Low level HIV replication despite good virological response may explain CD4+ cell decline in a patient receiving combination nucleoside analogue therapy

A residual, low level of HIV-1 replication may be the cause of a progressive decrease in CD4+ T-cell count in patients who appear to have a complete virologic response to antiretroviral therapy, according to Spanish researchers.

Dr Felipe Garcia and colleagues from the Hospital Clinic in Barcelona describe the treatment of a patient with chronic HIV-1 infection whose CD4+ T-cell count decreased in spite of a plasma viral load of less than 20 copies per mL.

The patient received stavudine plus didanosine therapy for 12 months, which resulted in a steady decline of plasma viral load from an initial level of 21 665 HIV-1 RNA copies per mL. During this same period, the patient’s CD4+ T-cell count decreased from 559 cells per microlitre (µL) to 259 cells per microlitre (µL).

However, at the end of 12 months, analysis of tonsilar biopsies showed a viral load of 125 000 copies per mg of tissue. The patient’s antiretroviral therapy was switched to zidovudine, lamivudine, and the protease inhibitor nelfinavir.

Plasma viral load decreased to less than 5 copies per mL, while CD4+ T-cell count increased to 705 cells/µL after 12 months on the triple-therapy regimen. Similarly, tonsilar load decreased to less than 40 copies per mg.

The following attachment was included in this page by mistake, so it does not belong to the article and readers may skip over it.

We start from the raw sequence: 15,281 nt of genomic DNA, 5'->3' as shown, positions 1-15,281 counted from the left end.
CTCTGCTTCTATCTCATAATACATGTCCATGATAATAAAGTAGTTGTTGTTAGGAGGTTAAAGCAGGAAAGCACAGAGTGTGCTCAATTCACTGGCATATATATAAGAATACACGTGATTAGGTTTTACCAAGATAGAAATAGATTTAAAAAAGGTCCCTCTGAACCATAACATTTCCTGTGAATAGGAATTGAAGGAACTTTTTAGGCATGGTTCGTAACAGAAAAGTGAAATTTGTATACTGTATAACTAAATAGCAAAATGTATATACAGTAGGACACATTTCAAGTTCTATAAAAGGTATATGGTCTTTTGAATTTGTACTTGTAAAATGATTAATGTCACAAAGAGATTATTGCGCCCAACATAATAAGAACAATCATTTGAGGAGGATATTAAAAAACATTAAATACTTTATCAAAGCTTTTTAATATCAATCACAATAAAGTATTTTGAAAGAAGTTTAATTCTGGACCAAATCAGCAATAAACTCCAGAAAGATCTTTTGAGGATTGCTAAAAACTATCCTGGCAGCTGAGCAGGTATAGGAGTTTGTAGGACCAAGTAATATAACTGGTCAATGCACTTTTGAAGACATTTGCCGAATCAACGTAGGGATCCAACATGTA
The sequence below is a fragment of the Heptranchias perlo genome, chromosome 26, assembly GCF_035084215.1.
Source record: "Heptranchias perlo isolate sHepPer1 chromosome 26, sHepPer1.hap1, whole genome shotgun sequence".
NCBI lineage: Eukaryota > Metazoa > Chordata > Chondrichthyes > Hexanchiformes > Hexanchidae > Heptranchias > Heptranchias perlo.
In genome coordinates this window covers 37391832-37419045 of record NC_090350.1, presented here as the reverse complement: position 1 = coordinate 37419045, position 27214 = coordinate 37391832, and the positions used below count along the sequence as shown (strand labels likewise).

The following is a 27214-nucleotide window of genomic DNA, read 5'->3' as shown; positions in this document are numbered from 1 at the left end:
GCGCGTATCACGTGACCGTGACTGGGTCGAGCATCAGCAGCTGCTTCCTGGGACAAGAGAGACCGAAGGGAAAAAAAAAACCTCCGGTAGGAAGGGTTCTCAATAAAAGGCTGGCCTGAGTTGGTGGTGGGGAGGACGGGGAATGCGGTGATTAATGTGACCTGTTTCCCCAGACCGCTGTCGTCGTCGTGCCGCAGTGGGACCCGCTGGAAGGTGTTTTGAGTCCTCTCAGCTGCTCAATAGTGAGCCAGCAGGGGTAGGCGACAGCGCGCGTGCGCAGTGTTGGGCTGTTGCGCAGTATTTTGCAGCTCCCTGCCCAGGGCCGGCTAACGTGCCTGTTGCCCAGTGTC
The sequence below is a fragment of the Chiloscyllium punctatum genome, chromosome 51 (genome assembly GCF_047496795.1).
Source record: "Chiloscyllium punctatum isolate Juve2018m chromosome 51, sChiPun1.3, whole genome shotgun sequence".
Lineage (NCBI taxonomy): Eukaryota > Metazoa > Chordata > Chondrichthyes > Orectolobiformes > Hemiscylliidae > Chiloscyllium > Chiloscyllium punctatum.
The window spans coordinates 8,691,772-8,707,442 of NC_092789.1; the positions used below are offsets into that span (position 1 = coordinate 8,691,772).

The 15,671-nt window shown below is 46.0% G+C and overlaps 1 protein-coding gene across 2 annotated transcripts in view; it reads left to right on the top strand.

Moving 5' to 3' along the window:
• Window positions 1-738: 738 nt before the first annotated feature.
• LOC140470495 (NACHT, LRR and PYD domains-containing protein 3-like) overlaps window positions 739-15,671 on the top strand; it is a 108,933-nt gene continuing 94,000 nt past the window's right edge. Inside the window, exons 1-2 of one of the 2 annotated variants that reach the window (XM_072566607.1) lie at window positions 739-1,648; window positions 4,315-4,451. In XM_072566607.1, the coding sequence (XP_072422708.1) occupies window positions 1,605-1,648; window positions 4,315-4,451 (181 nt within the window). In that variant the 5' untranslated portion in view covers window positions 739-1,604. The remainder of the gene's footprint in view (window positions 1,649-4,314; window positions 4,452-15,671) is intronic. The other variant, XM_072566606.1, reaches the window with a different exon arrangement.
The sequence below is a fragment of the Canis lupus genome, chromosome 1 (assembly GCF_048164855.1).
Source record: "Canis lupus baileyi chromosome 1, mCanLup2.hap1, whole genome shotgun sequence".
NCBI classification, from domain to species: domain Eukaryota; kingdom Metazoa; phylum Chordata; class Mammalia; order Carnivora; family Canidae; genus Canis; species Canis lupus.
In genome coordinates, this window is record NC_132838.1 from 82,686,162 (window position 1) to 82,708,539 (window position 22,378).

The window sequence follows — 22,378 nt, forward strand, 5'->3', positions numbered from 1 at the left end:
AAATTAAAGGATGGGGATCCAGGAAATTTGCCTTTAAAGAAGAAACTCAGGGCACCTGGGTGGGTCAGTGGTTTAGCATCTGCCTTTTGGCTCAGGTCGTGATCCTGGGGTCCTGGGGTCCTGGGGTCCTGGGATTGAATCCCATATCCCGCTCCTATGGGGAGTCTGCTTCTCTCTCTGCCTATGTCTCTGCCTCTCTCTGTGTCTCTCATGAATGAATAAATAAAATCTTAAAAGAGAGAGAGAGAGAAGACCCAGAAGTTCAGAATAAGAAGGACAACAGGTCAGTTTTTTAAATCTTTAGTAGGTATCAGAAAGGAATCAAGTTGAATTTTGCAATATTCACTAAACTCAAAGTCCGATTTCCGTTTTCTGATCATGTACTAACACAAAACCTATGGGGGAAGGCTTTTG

‘A change to a more potent regimen seems to lead to recovery of immune system function,’ the authors write in the February issue of Clinical Infectious Diseases. This is supported by the fact that ‘the changes in the different immunologic markers (proliferation responses to mitogens and antigens, as well as percentages of CD8+ CD38+ and CD8+ CD28+ T cells) were concordant.’

The authors conclude that lymphoid tissue biopsies may be necessary to detect similar cases of residual replication. In addition, ‘changing or intensifying the therapy with a more potent regimen could prevent a decrease in the CD4+ T-cell count and improve the function of the immune system.’


There have been previous concerns that combination regimens not containing protease inhibitors may have insufficient potency to suppress HIV replication to the same degree as PI based regimens. Even though HIV was well suppressed in plasma in this patient, replication appeared to be ongoing in the lymphatic tissues. It is, however, encouraging that CD4 reconstitution was salvageable on initiation of a PI containing regimen. Further investigation of the differences in degree of suppression of HIV replication in various tissues and of the qualitative aspects of immune reconstitution between PI containing and non-PI containing regimens is warranted.

Source: Reuters Health.


Clin Infect Dis 2000;30:392-394.

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